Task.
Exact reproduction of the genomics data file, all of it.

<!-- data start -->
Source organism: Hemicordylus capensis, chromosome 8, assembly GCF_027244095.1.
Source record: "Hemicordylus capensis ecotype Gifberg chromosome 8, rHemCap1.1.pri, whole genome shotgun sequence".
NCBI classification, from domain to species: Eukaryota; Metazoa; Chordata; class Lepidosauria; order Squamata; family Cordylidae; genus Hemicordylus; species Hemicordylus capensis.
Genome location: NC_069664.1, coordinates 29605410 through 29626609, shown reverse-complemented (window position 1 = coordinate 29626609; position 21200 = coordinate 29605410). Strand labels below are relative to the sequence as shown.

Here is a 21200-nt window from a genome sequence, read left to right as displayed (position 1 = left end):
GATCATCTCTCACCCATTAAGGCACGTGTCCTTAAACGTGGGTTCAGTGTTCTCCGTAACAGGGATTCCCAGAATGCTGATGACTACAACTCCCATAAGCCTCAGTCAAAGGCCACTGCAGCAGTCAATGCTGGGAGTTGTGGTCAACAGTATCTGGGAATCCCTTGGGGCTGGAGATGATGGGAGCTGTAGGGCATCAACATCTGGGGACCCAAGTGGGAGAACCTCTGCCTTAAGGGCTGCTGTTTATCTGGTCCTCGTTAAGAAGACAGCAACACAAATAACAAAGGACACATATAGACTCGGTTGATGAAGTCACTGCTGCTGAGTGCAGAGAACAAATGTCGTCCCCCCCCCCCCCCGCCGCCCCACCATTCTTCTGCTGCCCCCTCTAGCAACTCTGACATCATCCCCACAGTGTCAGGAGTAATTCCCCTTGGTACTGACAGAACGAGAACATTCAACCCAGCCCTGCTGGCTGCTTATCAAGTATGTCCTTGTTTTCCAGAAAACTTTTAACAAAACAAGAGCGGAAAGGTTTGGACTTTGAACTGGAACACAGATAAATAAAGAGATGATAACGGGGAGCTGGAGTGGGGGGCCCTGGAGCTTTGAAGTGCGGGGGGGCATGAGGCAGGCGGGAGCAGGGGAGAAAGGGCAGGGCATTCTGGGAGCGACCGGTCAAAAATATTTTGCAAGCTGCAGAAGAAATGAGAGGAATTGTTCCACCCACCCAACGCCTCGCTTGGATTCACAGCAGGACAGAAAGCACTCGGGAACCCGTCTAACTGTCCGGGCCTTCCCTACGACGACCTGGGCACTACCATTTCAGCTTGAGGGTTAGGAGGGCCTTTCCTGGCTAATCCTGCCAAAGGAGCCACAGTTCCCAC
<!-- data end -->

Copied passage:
Source organism: Hemicordylus capensis, chromosome 8, assembly GCF_027244095.1.
Source record: "Hemicordylus capensis ecotype Gifberg chromosome 8, rHemCap1.1.pri, whole genome shotgun sequence".
NCBI classification, from domain to species: Eukaryota; Metazoa; Chordata; class Lepidosauria; order Squamata; family Cordylidae; genus Hemicordylus; species Hemicordylus capensis.
Genome location: NC_069664.1, coordinates 29605410 through 29626609, shown reverse-complemented (window position 1 = coordinate 29626609; position 21200 = coordinate 29605410). Strand labels below are relative to the sequence as shown.

Here is a 21200-nt window from a genome sequence, read left to right as displayed (position 1 = left end):
GATCATCTCTCACCCATTAAGGCACGTGTCCTTAAACGTGGGTTCAGTGTTCTCCGTAACAGGGATTCCCAGAATGCTGATGACTACAACTCCCATAAGCCTCAGTCAAAGGCCACTGCAGCAGTCAATGCTGGGAGTTGTGGTCAACAGTATCTGGGAATCCCTTGGGGCTGGAGATGATGGGAGCTGTAGGGCATCAACATCTGGGGACCCAAGTGGGAGAACCTCTGCCTTAAGGGCTGCTGTTTATCTGGTCCTCGTTAAGAAGACAGCAACACAAATAACAAAGGACACATATAGACTCGGTTGATGAAGTCACTGCTGCTGAGTGCAGAGAACAAATGTCGTCCCCCCCCCCCCCCGCCGCCCCACCATTCTTCTGCTGCCCCCTCTAGCAACTCTGACATCATCCCCACAGTGTCAGGAGTAATTCCCCTTGGTACTGACAGAACGAGAACATTCAACCCAGCCCTGCTGGCTGCTTATCAAGTATGTCCTTGTTTTCCAGAAAACTTTTAACAAAACAAGAGCGGAAAGGTTTGGACTTTGAACTGGAACACAGATAAATAAAGAGATGATAACGGGGAGCTGGAGTGGGGGGCCCTGGAGCTTTGAAGTGCGGGGGGGCATGAGGCAGGCGGGAGCAGGGGAGAAAGGGCAGGGCATTCTGGGAGCGACCGGTCAAAAATATTTTGCAAGCTGCAGAAGAAATGAGAGGAATTGTTCCACCCACCCAACGCCTCGCTTGGATTCACAGCAGGACAGAAAGCACTCGGGAACCCGTCTAACTGTCCGGGCCTTCCCTACGACGACCTGGGCACTACCATTTCAGCTTGAGGGTTAGGAGGGCCTTTCCTGGCTAATCCTGCCAAAGGAGCCACAGTTCCCAC